Another distinguishing fact to be mentioned in regard to Dr. Thomas is, he was not remarkable for the enunciation or discovery of any ONE great truth. There is no one great doctrine which we can hang about his neck, as “justification by faith” is connected with the name of Luther, or “sanctification” with that of Wesley. He did not so much discover a brilliant star as give us a true astronomy; it was not so much the announcement of an unknown truth as the marvellous systematisation of many truths, and the disentanglement of the divine purposes from the web of error which tradition through centuries has woven…

So, nearly every teaching to be found in Dr. T.’s final publications may be found in some fragmentary form or another up and down the theological literature of the world, but nowhere can be found that harmonious system in which these parts are seen crystalising together…

Sketches of John Thomas, M.D.
Joseph Chamberlin, The Aeon, April 10, 1885

Monday, March 13, 2006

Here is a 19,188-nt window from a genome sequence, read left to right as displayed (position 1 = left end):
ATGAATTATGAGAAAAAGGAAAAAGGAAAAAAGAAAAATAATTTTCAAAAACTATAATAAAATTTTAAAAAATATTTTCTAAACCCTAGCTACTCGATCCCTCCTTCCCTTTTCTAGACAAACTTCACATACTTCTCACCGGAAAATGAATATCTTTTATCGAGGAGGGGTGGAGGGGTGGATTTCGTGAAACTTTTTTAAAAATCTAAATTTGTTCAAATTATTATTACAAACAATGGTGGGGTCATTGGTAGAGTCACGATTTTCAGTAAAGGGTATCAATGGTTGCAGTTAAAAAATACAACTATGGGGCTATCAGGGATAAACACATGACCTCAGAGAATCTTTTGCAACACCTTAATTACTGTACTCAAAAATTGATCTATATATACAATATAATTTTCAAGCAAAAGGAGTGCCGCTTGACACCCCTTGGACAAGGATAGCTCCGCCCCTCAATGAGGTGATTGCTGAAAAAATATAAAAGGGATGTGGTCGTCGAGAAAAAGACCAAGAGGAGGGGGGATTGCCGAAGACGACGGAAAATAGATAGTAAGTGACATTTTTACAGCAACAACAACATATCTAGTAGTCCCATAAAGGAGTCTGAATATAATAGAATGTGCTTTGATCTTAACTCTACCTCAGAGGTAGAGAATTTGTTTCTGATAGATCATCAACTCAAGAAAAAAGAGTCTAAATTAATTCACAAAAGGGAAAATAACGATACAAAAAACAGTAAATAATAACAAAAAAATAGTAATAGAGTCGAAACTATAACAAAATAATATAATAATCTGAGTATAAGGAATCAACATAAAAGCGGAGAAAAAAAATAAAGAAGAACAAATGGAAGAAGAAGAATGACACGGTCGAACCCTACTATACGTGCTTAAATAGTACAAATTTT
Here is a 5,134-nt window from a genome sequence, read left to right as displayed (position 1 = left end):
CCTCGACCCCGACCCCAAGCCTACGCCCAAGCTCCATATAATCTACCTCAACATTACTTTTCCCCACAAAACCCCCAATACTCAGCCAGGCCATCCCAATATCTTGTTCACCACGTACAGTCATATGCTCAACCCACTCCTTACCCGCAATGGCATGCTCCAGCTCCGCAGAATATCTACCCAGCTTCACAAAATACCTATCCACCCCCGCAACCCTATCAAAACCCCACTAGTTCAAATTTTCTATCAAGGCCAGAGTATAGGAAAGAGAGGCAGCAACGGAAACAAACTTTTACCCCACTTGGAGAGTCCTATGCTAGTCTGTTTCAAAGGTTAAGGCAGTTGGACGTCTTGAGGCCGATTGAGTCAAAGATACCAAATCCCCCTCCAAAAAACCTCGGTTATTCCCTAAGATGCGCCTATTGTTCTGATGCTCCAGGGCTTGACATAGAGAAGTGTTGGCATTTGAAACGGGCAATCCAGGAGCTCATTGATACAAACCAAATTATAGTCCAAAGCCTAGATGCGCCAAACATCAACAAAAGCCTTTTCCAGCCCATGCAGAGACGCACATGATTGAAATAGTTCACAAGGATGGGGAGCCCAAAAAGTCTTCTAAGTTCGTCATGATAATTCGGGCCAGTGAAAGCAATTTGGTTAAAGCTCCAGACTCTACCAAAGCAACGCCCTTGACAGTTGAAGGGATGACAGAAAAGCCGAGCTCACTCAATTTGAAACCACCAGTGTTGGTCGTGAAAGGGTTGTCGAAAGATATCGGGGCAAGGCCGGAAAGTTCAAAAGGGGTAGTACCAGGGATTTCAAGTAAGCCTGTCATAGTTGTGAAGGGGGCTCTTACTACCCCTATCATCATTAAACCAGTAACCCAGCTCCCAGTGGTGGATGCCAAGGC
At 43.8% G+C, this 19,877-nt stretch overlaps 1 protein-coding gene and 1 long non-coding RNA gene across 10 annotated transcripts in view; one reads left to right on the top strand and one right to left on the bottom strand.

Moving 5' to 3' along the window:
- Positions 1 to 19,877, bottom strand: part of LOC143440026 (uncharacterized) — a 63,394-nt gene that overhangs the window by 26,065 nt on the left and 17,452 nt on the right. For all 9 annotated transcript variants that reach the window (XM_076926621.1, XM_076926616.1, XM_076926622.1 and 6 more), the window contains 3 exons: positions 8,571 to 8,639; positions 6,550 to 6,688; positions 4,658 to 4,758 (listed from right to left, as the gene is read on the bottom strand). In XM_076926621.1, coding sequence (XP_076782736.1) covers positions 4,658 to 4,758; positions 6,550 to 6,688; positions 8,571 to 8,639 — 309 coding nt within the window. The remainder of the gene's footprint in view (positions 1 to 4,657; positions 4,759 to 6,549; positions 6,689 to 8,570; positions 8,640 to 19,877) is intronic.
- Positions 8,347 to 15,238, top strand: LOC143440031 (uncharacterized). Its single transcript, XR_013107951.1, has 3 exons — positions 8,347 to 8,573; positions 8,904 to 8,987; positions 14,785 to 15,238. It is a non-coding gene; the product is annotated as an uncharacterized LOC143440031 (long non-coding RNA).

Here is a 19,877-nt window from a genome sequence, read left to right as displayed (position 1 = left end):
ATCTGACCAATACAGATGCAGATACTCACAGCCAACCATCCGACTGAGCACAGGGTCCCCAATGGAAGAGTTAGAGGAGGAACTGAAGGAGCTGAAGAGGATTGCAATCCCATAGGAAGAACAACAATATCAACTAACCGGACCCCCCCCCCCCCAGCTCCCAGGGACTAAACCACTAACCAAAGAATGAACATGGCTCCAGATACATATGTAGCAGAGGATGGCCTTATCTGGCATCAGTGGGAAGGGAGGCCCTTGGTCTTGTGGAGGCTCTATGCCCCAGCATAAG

Where have I been?

You may have noticed that I haven't posted anything on my blog for over a week. I'd promised to write some more on several threads, as well as some others I'd like to start. However, I've been going through some major restructuring at work and my work-load has increased considerably (hopefully just for the time being). On top of that we have been organising the wedding of our eldest daughter in less than a month from now (and I've discovered just how much work is involved with wedding-planning!)

As well as the other ministry projects we're involved with my time and resources have been stretched to the limit. God does that every now and then I've realised. By stretching us He often develop new strengths in us, or we find that some of our limitations are actually self-imposed.